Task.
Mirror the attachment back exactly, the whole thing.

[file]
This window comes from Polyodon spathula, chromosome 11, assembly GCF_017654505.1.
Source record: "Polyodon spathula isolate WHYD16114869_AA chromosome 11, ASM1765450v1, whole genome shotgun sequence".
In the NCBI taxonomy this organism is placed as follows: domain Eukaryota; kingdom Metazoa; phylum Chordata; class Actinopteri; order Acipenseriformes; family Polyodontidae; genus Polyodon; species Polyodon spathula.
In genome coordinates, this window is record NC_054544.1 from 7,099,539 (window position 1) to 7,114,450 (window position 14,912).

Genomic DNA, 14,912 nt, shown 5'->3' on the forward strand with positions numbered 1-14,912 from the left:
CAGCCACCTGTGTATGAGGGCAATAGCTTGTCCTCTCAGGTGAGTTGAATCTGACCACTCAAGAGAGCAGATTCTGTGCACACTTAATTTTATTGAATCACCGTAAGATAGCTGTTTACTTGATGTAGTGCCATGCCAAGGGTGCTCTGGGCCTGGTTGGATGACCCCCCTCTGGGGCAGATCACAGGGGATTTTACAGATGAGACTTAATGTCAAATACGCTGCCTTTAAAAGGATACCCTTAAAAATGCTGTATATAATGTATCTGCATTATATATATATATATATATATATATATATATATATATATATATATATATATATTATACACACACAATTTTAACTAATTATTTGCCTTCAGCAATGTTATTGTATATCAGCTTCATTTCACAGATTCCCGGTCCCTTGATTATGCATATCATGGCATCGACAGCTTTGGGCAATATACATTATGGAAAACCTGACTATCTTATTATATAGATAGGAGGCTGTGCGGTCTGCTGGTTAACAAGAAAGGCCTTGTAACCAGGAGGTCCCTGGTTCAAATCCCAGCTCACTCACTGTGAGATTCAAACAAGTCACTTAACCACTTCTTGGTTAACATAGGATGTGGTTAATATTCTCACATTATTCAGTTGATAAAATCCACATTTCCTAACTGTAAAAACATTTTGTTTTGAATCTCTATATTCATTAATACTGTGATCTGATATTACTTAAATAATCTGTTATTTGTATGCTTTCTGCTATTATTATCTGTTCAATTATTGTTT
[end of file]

This window comes from Polyodon spathula, chromosome 11, assembly GCF_017654505.1.
Source record: "Polyodon spathula isolate WHYD16114869_AA chromosome 11, ASM1765450v1, whole genome shotgun sequence".
In the NCBI taxonomy this organism is placed as follows: domain Eukaryota; kingdom Metazoa; phylum Chordata; class Actinopteri; order Acipenseriformes; family Polyodontidae; genus Polyodon; species Polyodon spathula.
In genome coordinates, this window is record NC_054544.1 from 7,099,539 (window position 1) to 7,114,450 (window position 14,912).

Genomic DNA, 14,912 nt, shown 5'->3' on the forward strand with positions numbered 1-14,912 from the left:
CAGCCACCTGTGTATGAGGGCAATAGCTTGTCCTCTCAGGTGAGTTGAATCTGACCACTCAAGAGAGCAGATTCTGTGCACACTTAATTTTATTGAATCACCGTAAGATAGCTGTTTACTTGATGTAGTGCCATGCCAAGGGTGCTCTGGGCCTGGTTGGATGACCCCCCTCTGGGGCAGATCACAGGGGATTTTACAGATGAGACTTAATGTCAAATACGCTGCCTTTAAAAGGATACCCTTAAAAATGCTGTATATAATGTATCTGCATTATATATATATATATATATATATATATATATATATATATATATATATATATATTATACACACACAATTTTAACTAATTATTTGCCTTCAGCAATGTTATTGTATATCAGCTTCATTTCACAGATTCCCGGTCCCTTGATTATGCATATCATGGCATCGACAGCTTTGGGCAATATACATTATGGAAAACCTGACTATCTTATTATATAGATAGGAGGCTGTGCGGTCTGCTGGTTAACAAGAAAGGCCTTGTAACCAGGAGGTCCCTGGTTCAAATCCCAGCTCACTCACTGTGAGATTCAAACAAGTCACTTAACCACTTCTTGGTTAACATAGGATGTGGTTAATATTCTCACATTATTCAGTTGATAAAATCCACATTTCCTAACTGTAAAAACATTTTGTTTTGAATCTCTATATTCATTAATACTGTGATCTGATATTACTTAAATAATCTGTTATTTGTATGCTTTCTGCTATTATTATCTGTTCAATTATTGTTT